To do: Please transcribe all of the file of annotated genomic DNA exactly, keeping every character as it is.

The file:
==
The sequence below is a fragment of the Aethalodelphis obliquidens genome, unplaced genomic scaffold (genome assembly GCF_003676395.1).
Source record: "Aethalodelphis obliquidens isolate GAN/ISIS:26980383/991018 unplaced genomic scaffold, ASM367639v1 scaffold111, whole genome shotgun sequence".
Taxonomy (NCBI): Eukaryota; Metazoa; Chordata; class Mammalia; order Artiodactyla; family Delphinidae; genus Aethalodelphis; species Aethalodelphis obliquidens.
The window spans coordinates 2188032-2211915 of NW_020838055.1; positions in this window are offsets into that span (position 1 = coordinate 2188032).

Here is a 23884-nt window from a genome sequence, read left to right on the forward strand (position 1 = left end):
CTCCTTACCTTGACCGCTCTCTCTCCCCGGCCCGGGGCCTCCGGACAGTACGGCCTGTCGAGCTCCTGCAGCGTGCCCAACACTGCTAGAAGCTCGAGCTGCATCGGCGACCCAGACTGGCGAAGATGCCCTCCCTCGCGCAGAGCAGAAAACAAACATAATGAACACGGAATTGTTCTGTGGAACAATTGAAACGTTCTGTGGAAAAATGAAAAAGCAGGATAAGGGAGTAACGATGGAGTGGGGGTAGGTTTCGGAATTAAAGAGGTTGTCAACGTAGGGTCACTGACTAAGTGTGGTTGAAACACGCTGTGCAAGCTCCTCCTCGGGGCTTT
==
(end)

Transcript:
The sequence below is a fragment of the Aethalodelphis obliquidens genome, unplaced genomic scaffold (genome assembly GCF_003676395.1).
Source record: "Aethalodelphis obliquidens isolate GAN/ISIS:26980383/991018 unplaced genomic scaffold, ASM367639v1 scaffold111, whole genome shotgun sequence".
Taxonomy (NCBI): Eukaryota; Metazoa; Chordata; class Mammalia; order Artiodactyla; family Delphinidae; genus Aethalodelphis; species Aethalodelphis obliquidens.
The window spans coordinates 2188032-2211915 of NW_020838055.1; positions in this window are offsets into that span (position 1 = coordinate 2188032).

Here is a 23884-nt window from a genome sequence, read left to right on the forward strand (position 1 = left end):
CTCCTTACCTTGACCGCTCTCTCTCCCCGGCCCGGGGCCTCCGGACAGTACGGCCTGTCGAGCTCCTGCAGCGTGCCCAACACTGCTAGAAGCTCGAGCTGCATCGGCGACCCAGACTGGCGAAGATGCCCTCCCTCGCGCAGAGCAGAAAACAAACATAATGAACACGGAATTGTTCTGTGGAACAATTGAAACGTTCTGTGGAAAAATGAAAAAGCAGGATAAGGGAGTAACGATGGAGTGGGGGTAGGTTTCGGAATTAAAGAGGTTGTCAACGTAGGGTCACTGACTAAGTGTGGTTGAAACACGCTGTGCAAGCTCCTCCTCGGGGCTTT